E-mail: Richard.Carlsson WWW: http://www.csd.uu.se/~richardc/



Reply | Threaded
Open this post in threaded view
|

Optimization of list comprehensions?

Ulf Wiger-4
In reply to this post by David Gould



On Mon, 5 Feb 2001, David Gould wrote:

>I really like list comprehensions, they seem so, declarative. I am
>tempted to use them everywhere ;-)

Yes, they're nice.


>But, what does the compiler do with them?
>
>Does it generate better code for a list comprehension than for using
>lists:map()?

Essentially, the list comprehension becomes a lists:map().


You can check for yourself by using the 'E' compiler option.
Here's an example:

*********************** lctest.erl

-module(lctest).
-author('etxuwig').

%%-compile(export_all).
-export([lc1/1,
         lc2/2]).


lc1(List) ->
    [foo(X) ||
        X <- List,
        X > 17].

lc2(List1, List2) ->
    [foo({X, Y}) ||
        X <- List1,
        Y <- List2,
        X > Y].

foo(X) -> X.


***********************

erlc -E lctest.erl


*********************** lctest.E


-author(['etxuwig']).

lc1(List) ->
    begin
        %0 = % fun-info:
{78720207,[['%0','%1','X'],['%0','%1'],['%0']],[]}
             fun ([X|%1],%0) ->
                     if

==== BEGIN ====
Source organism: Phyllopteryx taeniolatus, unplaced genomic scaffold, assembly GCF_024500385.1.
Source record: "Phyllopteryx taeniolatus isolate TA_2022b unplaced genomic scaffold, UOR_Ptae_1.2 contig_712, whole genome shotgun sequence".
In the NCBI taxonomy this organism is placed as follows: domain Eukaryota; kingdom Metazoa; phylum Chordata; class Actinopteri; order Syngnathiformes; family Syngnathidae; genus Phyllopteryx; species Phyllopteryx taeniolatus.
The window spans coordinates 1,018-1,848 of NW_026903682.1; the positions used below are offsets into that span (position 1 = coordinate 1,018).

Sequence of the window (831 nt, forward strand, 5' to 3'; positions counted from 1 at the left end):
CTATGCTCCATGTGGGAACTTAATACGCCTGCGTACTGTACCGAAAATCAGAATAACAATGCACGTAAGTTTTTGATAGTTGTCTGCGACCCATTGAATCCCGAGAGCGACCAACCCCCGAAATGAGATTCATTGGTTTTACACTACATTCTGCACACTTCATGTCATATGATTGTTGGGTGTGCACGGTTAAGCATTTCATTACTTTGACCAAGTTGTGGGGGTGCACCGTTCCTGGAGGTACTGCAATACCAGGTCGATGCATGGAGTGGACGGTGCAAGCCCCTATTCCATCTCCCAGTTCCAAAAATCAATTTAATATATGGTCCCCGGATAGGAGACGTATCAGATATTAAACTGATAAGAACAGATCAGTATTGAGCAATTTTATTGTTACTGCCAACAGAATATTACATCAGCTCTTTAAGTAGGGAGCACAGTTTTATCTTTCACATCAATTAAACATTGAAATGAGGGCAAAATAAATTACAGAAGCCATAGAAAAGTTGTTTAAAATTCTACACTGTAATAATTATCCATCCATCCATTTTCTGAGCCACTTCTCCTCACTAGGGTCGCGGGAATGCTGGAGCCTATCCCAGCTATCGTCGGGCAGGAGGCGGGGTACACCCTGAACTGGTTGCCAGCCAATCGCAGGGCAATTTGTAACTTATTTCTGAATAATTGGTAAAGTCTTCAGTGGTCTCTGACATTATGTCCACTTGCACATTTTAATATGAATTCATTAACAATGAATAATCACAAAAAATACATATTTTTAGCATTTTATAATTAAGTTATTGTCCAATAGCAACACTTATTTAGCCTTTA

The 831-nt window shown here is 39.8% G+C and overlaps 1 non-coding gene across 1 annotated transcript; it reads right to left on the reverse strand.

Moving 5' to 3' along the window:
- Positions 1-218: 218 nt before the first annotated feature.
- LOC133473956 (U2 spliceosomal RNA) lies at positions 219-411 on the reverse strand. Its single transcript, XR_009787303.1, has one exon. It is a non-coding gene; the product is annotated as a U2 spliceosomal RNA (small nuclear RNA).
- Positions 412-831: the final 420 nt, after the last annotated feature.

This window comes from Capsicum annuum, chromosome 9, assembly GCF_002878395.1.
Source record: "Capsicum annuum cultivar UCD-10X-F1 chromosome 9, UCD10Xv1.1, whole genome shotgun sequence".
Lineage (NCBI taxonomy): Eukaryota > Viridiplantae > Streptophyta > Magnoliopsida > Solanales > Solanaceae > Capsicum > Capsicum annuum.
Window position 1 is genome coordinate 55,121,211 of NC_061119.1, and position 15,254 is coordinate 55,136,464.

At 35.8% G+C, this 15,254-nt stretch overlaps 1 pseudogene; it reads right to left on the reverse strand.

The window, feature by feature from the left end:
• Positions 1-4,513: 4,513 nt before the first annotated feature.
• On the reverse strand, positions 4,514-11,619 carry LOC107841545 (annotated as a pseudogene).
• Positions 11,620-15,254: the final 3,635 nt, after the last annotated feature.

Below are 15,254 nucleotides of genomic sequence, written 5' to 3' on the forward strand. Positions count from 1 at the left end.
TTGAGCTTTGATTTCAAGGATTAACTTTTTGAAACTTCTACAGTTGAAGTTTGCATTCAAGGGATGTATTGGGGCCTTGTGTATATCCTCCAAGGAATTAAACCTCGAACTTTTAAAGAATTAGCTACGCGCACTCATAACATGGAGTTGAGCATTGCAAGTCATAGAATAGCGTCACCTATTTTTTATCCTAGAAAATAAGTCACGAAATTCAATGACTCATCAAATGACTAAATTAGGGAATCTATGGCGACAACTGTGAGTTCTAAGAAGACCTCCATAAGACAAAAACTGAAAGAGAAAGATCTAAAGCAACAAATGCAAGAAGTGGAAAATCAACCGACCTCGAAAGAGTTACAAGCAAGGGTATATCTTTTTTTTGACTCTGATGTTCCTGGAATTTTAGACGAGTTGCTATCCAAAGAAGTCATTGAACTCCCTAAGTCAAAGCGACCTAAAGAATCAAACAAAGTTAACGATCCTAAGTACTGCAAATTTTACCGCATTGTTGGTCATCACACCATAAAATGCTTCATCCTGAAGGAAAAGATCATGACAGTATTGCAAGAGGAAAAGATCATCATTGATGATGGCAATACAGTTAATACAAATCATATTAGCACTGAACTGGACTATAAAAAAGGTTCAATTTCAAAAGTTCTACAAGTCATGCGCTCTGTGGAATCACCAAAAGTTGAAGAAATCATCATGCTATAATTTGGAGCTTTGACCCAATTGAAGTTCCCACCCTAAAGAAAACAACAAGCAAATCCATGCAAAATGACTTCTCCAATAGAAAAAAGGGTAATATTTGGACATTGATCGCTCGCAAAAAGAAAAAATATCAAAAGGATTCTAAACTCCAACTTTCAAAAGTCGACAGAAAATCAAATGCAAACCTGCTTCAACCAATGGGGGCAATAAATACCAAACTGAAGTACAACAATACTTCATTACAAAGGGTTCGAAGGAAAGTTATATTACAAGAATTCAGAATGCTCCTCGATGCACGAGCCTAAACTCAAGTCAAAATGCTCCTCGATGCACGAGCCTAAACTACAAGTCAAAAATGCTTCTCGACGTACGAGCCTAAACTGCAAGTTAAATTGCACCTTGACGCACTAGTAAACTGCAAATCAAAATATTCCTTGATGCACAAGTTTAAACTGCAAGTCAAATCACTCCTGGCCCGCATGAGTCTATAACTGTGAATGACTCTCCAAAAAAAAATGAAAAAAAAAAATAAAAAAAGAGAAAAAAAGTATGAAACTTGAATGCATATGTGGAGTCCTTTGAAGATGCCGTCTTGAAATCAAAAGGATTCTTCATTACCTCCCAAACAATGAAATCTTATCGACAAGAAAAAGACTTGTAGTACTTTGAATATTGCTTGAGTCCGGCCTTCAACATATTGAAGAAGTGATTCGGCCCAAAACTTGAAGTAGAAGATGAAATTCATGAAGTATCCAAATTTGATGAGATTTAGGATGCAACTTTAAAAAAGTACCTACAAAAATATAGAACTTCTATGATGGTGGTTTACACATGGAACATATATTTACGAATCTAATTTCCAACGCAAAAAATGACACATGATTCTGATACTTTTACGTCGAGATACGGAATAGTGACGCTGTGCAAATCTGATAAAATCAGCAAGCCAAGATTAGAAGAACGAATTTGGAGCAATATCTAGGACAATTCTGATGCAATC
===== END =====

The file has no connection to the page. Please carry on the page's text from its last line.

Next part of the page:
X > 17 ->
                             [foo(X)|%0(%1,%0)];
                         true ->
                             %0(%1,%0)
                     end;
                 ([_|%1],%0) ->
                     %0(%1,%0);
                 ([],%0) ->
                     [] end,
        %0(List,%0)
    end.

lc2(List1,List2) ->
    begin
        %2 = % fun-info:
{123483443,[['%2','%3','X'],['%2','%3'],['%2']],['List2
']}
             fun ([X|%3],%2) ->
                     begin
                         %4 = % fun-info:
{38130919,[['%4','%5','Y'],['%4','%5']
,['%4']],['%2','%3','X']}
                              fun ([Y|%5],%4) ->
                                      if
                                          X > Y ->
                                              [foo({X,Y})|%4(%5,%4)];
                                          true ->
                                              %4(%5,%4)
                                      end;
                                  ([_|%5],%4) ->
                                      %4(%5,%4);
                                  ([],%4) ->
                                      %2(%3,%2) end,
                         %4(List2,%4)
                     end;
                 ([_|%3],%2) ->
                     %2(%3,%2);
                 ([],%2) ->
                     [] end,
        %2(List1,%2)
    end.

foo(X) ->